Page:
Can the metaverse improve learning? New search returns promises

The Metaverse is the latest technological frontier, with Facebook (now called Meta) and other tech giants racing to build a parallel social and professional universe in virtual and augmented reality. And many schools and universities are wondering: will this new empire also work for education?

A new study, co-authored by one of the world’s foremost researchers on edtech effectiveness, Richard Mayer, offers some answers to that question.

Mayer is ranked as the most prolific educational psychologist in the world by Contemporary Educational Psychology magazine, and he has a much-cited theory about multimedia learning.

And his latest scientific paper, published last week, describes an experiment designed to test the hypothesis that a virtual reality lesson would be more effective than the same lesson delivered over standard video.

The study took place with about 100 high school students who went on a short “virtual field trip” to learn about climate science. Some students experienced the field trip with a VR headset, while others watched the same material in standard video on a computer screen.

The researchers hypothesized that students who watched in virtual reality would report more enjoyment and interest, and thus perform better when testing the hardware.

The results were promising for those who built the metaverse. Students in the VR group performed significantly better on an immediate post-test and on a test given later in the trimester. And the VR group reported “higher ratings of presence, interest and enjoyment,” the report said.

“The results support a better understanding of how creating unique educational experiences that feel real (i.e., create a high level of presence) through immersive technology can influence learning in various affective and cognitive processes, including pleasure and interest,” write Mayer and colleagues.

The VR excursion as part of the experience was short – only about nine minutes. “Virtual excursion shows that even short virtual excursion experiences can influence long-term outcomes by creating more interest in the subject,” the researchers say.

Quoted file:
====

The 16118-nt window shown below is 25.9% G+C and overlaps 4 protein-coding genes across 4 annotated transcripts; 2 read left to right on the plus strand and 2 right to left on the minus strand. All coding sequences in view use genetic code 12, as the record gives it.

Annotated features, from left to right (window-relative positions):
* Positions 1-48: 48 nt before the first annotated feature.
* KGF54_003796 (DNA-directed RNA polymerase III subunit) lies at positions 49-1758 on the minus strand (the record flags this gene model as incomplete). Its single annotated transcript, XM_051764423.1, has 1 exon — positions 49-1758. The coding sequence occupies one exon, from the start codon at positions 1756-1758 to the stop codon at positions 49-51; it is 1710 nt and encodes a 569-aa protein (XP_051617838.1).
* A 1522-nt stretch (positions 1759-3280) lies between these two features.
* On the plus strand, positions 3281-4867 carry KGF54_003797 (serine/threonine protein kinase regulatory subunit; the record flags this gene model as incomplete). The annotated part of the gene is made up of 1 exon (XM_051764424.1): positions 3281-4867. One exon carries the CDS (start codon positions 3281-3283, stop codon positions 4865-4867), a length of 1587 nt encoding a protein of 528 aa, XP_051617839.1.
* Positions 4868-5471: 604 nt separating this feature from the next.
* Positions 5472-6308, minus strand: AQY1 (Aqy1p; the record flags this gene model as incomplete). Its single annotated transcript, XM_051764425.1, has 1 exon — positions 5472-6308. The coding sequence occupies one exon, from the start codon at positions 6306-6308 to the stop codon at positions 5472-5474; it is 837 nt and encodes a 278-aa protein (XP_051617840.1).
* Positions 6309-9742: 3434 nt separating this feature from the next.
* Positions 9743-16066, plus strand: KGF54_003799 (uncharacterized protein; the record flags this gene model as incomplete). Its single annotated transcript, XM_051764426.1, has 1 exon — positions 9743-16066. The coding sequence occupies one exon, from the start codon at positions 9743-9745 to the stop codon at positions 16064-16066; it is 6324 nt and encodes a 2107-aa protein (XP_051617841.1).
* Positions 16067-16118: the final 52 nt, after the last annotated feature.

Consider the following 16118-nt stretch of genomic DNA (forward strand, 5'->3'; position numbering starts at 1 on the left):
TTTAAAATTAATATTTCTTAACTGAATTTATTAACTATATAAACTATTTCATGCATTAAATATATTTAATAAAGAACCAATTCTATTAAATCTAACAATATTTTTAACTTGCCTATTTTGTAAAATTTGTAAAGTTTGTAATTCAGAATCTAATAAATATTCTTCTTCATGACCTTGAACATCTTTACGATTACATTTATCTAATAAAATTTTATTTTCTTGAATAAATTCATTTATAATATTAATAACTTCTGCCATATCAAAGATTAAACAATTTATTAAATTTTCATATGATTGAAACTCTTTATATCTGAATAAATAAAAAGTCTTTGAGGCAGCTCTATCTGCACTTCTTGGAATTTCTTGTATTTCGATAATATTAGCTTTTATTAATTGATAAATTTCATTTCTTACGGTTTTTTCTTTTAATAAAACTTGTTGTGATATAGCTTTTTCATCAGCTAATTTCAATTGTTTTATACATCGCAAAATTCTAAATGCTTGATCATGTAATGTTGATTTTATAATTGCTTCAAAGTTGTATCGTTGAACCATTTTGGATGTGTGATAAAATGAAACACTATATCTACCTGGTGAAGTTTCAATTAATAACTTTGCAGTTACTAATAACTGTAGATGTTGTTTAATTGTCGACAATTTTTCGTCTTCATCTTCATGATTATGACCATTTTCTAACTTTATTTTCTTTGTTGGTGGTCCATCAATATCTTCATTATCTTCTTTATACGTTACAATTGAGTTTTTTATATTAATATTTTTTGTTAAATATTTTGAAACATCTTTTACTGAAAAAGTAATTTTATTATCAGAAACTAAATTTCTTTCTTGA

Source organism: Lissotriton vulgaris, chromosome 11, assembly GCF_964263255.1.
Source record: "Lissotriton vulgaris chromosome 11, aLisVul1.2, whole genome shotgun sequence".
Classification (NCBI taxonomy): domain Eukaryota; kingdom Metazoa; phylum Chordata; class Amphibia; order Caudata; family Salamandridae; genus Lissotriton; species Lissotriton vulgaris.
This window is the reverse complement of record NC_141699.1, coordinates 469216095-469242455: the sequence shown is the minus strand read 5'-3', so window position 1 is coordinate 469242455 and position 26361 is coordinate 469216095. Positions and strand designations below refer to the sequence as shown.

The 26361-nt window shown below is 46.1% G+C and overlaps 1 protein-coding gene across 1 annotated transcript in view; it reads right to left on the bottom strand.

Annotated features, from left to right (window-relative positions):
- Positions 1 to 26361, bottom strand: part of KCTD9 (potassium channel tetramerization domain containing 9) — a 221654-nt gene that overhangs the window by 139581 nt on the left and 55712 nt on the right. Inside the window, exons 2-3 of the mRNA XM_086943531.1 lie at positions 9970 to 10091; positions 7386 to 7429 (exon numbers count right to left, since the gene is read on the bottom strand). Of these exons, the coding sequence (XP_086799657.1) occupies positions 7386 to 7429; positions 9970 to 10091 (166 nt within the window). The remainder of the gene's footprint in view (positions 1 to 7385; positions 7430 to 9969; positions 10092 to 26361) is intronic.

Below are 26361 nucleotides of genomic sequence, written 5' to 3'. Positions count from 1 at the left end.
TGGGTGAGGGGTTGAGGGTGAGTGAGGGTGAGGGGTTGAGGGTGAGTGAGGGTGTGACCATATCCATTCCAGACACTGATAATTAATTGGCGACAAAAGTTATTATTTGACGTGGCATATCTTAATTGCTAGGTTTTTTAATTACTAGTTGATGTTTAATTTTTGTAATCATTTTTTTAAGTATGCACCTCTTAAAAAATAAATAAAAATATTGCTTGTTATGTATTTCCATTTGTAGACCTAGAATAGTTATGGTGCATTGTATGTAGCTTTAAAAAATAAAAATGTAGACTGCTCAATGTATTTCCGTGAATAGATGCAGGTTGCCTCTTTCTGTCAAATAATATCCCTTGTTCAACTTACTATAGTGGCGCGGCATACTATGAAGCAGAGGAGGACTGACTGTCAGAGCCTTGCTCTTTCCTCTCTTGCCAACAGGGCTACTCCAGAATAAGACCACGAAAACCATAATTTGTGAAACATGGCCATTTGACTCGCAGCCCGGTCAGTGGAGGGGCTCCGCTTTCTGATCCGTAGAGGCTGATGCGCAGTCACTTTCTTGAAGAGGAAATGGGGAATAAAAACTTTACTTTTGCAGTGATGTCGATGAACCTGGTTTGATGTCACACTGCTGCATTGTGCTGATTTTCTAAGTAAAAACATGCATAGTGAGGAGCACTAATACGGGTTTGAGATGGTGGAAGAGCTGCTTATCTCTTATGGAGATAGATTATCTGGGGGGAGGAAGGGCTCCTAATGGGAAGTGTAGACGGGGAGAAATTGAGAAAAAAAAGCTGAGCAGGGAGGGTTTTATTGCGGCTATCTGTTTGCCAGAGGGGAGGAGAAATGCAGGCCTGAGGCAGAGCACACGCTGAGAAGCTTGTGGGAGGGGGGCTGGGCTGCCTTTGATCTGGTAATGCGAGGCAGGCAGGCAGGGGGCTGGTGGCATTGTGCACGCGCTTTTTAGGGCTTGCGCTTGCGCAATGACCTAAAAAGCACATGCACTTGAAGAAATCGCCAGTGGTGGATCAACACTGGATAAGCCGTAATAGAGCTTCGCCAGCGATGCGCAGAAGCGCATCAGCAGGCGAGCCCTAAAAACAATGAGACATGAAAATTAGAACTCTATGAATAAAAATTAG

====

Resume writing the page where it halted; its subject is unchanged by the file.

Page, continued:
The paper noted a clear logistical advantage for virtual excursions compared to taking a bus for a personal outing. “Virtual excursions make it possible to experience things that are too expensive, dangerous or impossible in the real world,” he says. The experiment did not address the difference in educational value between a real field trip and a virtual one.

Gregory A. Heiberger, associate dean of academics and student success at South Dakota State University, said the results are encouraging for those looking to teach VR when VR hardware is well designed for use in a particular program.

“Students need to be motivated. They must be excited. They have to be focused. And it gives them a different experience,” he says. “It’s a really well-designed experience that says, ‘This is a game-changer. It’s revolutionary. This is different.”

However, he pointed out that there are bigger questions about the broader efforts to build a metaverse. “I don’t want to look like I have rose-colored glasses,” he says. “There are many concerns about the future of the community metavers, for [social] interaction, for data privacy” and other issues.

But he says virtual reality shows promise for programs like nursing, pharmacy and medicine for teaching certain skills, as part of a larger curriculum that also includes hands-on, personal learning.

“If we can do things in metaversity” [a university in the metaverse] or a more tactile or practical VR experience than a 2D simulation,” he adds, “that’s powerful.”

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